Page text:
… the personalized nature of this contempt from self-styled sober journalists often borders on the creepy (when it’s not wildly transgressing that border).
It is difficult to think of anyone this side of Saddam Hussein who triggers this level of personalized, deeply ingrained hatred from establishment journalists. Few who spew this vitriol would dare speak with the type of personalized scorn toward, say, George Bush or Tony Blair – who actually launched an aggressive war that resulted in the deaths of at least 100,000 innocent people and kidnapped people from around the globe with no due process and sent them to be tortured. The reaction Assange inspires among establishment media figures is really sui generis.
It is vital to note, as was just demonstrated, that this media contempt long pre-dates, and exists wholly independent of, the controversy surrounding the sex assault allegations in Sweden, and certainly long pre-dates his seeking of asylum from Ecuador. Indeed, given that he has not been convicted of anything, to assume Assange’s guilt would be reprehensible – every bit as reprehensible as concluding that the allegations are a CIA ruse or that the complainants’ allegations should be dismissed as frivolous or inherently untrustworthy.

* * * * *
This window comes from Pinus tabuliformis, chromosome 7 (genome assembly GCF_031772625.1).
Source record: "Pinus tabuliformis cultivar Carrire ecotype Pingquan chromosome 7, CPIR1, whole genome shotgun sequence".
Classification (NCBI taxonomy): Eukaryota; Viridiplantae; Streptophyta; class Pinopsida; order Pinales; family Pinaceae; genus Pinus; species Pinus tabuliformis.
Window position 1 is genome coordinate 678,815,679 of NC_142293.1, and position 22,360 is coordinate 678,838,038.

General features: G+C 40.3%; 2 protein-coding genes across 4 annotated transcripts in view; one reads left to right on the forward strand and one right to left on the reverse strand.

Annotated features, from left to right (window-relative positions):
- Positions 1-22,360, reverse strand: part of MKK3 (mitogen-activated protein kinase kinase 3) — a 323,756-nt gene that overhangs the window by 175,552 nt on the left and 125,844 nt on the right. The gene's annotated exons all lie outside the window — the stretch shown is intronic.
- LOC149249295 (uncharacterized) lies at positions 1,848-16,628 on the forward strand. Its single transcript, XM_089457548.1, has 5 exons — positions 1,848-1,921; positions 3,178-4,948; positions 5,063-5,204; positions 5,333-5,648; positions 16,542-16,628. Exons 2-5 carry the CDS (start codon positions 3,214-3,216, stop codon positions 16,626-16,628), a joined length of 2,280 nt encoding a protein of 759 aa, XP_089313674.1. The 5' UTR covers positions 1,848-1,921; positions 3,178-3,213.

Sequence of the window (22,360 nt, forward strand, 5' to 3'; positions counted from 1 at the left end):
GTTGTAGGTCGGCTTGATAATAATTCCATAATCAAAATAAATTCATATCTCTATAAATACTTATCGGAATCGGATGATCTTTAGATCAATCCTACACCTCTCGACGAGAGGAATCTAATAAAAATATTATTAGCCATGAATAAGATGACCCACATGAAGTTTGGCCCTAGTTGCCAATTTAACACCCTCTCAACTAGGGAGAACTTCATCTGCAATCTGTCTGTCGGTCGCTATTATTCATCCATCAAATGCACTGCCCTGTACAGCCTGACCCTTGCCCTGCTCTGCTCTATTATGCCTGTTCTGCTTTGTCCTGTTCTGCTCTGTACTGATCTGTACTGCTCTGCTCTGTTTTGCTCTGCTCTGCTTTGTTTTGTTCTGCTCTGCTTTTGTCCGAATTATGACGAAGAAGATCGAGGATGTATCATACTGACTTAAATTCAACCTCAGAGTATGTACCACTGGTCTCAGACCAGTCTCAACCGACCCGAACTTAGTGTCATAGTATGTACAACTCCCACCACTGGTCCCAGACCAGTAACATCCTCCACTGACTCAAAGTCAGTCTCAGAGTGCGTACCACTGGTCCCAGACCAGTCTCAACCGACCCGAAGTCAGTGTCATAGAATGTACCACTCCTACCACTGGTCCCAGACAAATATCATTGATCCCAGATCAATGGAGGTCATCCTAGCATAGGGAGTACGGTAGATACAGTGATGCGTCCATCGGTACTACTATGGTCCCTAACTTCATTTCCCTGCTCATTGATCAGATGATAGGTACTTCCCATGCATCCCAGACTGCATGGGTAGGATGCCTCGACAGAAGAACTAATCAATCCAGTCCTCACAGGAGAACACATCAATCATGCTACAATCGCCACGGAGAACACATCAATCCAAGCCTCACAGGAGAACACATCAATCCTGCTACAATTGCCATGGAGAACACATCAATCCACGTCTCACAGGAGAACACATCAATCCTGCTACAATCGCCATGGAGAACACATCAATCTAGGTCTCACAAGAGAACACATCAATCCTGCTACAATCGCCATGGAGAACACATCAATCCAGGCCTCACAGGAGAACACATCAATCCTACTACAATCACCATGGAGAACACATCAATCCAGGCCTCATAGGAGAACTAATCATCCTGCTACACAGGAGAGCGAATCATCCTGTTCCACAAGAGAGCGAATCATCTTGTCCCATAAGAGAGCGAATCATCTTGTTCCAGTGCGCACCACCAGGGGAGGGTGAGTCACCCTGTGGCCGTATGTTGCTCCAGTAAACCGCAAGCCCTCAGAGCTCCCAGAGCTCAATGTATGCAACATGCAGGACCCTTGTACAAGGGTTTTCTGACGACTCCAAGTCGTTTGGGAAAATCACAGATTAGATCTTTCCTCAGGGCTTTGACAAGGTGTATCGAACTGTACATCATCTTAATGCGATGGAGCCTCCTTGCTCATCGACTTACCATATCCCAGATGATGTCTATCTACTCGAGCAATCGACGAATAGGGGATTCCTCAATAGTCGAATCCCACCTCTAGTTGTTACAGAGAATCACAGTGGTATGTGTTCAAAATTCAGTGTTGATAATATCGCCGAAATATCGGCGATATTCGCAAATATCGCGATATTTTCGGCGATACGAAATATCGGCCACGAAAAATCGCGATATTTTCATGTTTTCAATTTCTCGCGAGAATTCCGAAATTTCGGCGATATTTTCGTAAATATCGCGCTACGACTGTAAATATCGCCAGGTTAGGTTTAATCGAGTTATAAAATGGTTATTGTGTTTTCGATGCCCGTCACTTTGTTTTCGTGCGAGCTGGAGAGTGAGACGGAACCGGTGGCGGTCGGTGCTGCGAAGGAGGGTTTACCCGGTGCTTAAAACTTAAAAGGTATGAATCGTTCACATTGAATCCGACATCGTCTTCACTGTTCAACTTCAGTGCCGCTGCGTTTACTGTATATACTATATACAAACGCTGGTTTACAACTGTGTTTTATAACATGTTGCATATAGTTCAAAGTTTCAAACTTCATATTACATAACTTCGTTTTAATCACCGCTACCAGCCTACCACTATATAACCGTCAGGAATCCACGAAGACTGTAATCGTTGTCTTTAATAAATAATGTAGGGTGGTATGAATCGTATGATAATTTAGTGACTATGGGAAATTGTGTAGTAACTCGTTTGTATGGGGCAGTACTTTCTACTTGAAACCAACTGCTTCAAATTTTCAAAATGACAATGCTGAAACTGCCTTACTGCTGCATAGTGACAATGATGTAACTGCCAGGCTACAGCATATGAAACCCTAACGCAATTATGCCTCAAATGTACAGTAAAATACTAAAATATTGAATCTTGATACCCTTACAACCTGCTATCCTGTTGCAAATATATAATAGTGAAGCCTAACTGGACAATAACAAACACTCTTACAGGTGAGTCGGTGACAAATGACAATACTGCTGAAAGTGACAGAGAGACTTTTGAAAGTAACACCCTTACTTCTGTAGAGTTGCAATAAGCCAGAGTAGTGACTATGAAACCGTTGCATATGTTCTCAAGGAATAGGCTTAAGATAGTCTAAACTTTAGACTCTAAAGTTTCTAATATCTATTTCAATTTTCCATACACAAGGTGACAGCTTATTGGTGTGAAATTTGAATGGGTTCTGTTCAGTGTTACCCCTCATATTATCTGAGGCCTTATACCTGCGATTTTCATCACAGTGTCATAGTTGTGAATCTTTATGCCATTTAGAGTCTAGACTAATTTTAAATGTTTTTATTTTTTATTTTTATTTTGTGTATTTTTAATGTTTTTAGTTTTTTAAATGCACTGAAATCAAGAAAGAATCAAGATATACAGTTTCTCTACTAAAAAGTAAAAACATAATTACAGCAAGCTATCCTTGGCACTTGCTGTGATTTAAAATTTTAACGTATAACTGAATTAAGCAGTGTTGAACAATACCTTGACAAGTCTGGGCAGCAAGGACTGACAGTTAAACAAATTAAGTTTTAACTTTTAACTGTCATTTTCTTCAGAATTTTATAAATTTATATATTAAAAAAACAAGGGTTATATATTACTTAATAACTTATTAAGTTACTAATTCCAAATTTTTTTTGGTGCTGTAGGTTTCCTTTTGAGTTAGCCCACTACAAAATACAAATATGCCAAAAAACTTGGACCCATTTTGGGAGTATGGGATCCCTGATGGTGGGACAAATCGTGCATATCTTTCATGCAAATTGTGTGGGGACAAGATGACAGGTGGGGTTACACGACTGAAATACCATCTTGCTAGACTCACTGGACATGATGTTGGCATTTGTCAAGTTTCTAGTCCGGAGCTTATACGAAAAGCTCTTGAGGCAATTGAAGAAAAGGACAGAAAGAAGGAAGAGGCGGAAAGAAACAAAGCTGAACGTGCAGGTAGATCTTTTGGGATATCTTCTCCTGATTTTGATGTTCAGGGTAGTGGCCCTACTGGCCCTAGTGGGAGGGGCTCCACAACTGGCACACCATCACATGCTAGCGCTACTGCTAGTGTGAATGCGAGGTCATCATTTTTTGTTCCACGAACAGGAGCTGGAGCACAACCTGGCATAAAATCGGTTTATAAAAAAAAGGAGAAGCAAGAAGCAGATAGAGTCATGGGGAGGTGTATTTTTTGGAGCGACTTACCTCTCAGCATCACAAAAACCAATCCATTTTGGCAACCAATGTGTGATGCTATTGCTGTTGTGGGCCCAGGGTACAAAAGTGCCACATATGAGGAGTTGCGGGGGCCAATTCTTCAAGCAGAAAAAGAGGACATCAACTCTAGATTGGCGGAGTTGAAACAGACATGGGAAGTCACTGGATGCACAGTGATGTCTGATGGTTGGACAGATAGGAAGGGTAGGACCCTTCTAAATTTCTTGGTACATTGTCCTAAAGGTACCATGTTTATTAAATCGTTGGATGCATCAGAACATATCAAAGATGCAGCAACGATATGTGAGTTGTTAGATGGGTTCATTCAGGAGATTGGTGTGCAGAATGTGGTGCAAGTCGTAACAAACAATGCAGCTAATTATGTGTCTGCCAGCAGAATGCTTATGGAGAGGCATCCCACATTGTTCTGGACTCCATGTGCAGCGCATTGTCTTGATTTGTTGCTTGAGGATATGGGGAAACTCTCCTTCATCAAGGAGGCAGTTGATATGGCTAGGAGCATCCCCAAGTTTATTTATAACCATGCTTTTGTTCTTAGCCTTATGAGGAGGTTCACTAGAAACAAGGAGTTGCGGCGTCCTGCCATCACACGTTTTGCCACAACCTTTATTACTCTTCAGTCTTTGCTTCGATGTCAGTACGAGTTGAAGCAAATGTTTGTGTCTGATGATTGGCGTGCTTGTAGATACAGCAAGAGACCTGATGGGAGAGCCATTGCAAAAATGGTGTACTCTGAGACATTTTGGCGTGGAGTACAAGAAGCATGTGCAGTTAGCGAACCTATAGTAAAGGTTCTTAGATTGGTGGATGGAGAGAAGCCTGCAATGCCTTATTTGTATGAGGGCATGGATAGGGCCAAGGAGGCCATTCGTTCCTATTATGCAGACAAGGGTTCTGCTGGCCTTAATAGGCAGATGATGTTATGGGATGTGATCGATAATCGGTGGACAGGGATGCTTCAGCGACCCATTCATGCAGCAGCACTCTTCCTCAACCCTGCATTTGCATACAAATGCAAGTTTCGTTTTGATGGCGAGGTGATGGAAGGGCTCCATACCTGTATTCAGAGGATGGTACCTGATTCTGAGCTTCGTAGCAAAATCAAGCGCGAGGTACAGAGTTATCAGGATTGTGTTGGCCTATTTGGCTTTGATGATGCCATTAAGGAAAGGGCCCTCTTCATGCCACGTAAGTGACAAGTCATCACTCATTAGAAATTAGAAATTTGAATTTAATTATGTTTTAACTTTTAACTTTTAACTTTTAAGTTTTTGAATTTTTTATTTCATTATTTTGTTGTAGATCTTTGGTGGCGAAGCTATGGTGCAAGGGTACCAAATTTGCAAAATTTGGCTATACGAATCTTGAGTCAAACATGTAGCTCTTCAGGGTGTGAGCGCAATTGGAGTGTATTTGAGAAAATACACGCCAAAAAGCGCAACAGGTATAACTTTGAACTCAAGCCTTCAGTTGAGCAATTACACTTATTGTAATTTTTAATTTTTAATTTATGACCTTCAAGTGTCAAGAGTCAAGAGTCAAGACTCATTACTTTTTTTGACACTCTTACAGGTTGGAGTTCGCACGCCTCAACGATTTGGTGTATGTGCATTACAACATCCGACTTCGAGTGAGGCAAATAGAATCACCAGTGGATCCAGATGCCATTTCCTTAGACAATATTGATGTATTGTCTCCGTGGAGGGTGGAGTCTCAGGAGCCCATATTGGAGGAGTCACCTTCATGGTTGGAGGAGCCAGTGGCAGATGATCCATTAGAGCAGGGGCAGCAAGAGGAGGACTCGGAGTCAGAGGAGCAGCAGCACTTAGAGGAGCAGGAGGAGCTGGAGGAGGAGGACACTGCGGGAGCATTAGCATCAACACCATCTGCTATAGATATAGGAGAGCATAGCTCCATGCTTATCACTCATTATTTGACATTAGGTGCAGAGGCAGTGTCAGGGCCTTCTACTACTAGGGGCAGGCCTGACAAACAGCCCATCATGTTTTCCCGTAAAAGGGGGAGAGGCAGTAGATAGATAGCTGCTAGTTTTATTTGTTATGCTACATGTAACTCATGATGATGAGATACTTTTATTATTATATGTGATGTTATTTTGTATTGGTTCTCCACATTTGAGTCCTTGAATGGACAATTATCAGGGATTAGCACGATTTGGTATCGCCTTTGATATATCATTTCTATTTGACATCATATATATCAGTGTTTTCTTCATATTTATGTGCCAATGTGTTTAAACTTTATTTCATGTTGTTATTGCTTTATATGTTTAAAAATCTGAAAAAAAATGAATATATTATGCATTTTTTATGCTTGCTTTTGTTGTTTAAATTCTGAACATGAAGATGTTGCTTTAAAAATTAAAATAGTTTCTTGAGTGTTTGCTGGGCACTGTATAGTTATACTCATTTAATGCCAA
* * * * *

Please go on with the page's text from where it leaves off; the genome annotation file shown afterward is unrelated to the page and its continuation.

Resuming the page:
The smear against Assange is so comprehensive, and sung in such a chorus, that to those of us not caught up in the fever, it almost has a life of its own, drowning out liberal or conservative unease about the appearance of fixated corruption of due process (I know that’s contentious) applying to his case.
Britain, with the colonial-esque bullying and sabre-rattling threat of ‘storming the embassy’ … good god, does anyone remember the 1984 Libyan London embassy incident where policewoman Yvonne Fletcher was shot by someone inside the embassy … Did British authorities storm the embassy? (No, Metropolitan Police surrounded it for 11 days, then allowed the diplomats to leave and the UK expelled them. see Wikipedia)
The lack of proportionality in the Assange case is staggering. There is clearly another agenda.
I don’t say any of this to diminish rape as a crime. That’s not the argument. To behave and agitate as if it is, risks acting as a ‘useful idiot’.
Or so it seems to me.